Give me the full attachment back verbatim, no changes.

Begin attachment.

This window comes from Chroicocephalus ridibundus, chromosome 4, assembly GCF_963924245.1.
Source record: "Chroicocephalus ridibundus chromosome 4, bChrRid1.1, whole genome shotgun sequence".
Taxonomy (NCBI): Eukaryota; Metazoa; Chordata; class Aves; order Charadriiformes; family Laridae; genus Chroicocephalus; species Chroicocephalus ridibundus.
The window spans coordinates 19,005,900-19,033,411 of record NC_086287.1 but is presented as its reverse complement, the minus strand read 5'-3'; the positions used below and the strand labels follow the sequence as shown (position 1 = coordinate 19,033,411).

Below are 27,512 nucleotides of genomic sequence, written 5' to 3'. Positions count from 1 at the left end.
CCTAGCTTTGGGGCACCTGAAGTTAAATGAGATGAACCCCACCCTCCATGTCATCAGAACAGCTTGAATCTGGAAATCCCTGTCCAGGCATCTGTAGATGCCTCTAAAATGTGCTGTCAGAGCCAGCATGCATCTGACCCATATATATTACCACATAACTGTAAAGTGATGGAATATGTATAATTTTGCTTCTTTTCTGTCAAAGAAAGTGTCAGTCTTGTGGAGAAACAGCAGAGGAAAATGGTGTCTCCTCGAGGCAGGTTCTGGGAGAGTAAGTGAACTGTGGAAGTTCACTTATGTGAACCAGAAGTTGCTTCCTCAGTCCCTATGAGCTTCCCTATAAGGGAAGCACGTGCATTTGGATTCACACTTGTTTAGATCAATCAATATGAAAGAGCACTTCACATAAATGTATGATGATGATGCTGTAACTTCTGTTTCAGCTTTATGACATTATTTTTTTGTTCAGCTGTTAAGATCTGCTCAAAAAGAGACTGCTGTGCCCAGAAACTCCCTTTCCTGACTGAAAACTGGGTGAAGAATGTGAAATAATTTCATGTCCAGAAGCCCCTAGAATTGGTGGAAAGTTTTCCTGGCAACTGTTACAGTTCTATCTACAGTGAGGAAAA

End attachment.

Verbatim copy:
This window comes from Chroicocephalus ridibundus, chromosome 4, assembly GCF_963924245.1.
Source record: "Chroicocephalus ridibundus chromosome 4, bChrRid1.1, whole genome shotgun sequence".
Taxonomy (NCBI): Eukaryota; Metazoa; Chordata; class Aves; order Charadriiformes; family Laridae; genus Chroicocephalus; species Chroicocephalus ridibundus.
The window spans coordinates 19,005,900-19,033,411 of record NC_086287.1 but is presented as its reverse complement, the minus strand read 5'-3'; the positions used below and the strand labels follow the sequence as shown (position 1 = coordinate 19,033,411).

Below are 27,512 nucleotides of genomic sequence, written 5' to 3'. Positions count from 1 at the left end.
CCTAGCTTTGGGGCACCTGAAGTTAAATGAGATGAACCCCACCCTCCATGTCATCAGAACAGCTTGAATCTGGAAATCCCTGTCCAGGCATCTGTAGATGCCTCTAAAATGTGCTGTCAGAGCCAGCATGCATCTGACCCATATATATTACCACATAACTGTAAAGTGATGGAATATGTATAATTTTGCTTCTTTTCTGTCAAAGAAAGTGTCAGTCTTGTGGAGAAACAGCAGAGGAAAATGGTGTCTCCTCGAGGCAGGTTCTGGGAGAGTAAGTGAACTGTGGAAGTTCACTTATGTGAACCAGAAGTTGCTTCCTCAGTCCCTATGAGCTTCCCTATAAGGGAAGCACGTGCATTTGGATTCACACTTGTTTAGATCAATCAATATGAAAGAGCACTTCACATAAATGTATGATGATGATGCTGTAACTTCTGTTTCAGCTTTATGACATTATTTTTTTGTTCAGCTGTTAAGATCTGCTCAAAAAGAGACTGCTGTGCCCAGAAACTCCCTTTCCTGACTGAAAACTGGGTGAAGAATGTGAAATAATTTCATGTCCAGAAGCCCCTAGAATTGGTGGAAAGTTTTCCTGGCAACTGTTACAGTTCTATCTACAGTGAGGAAAA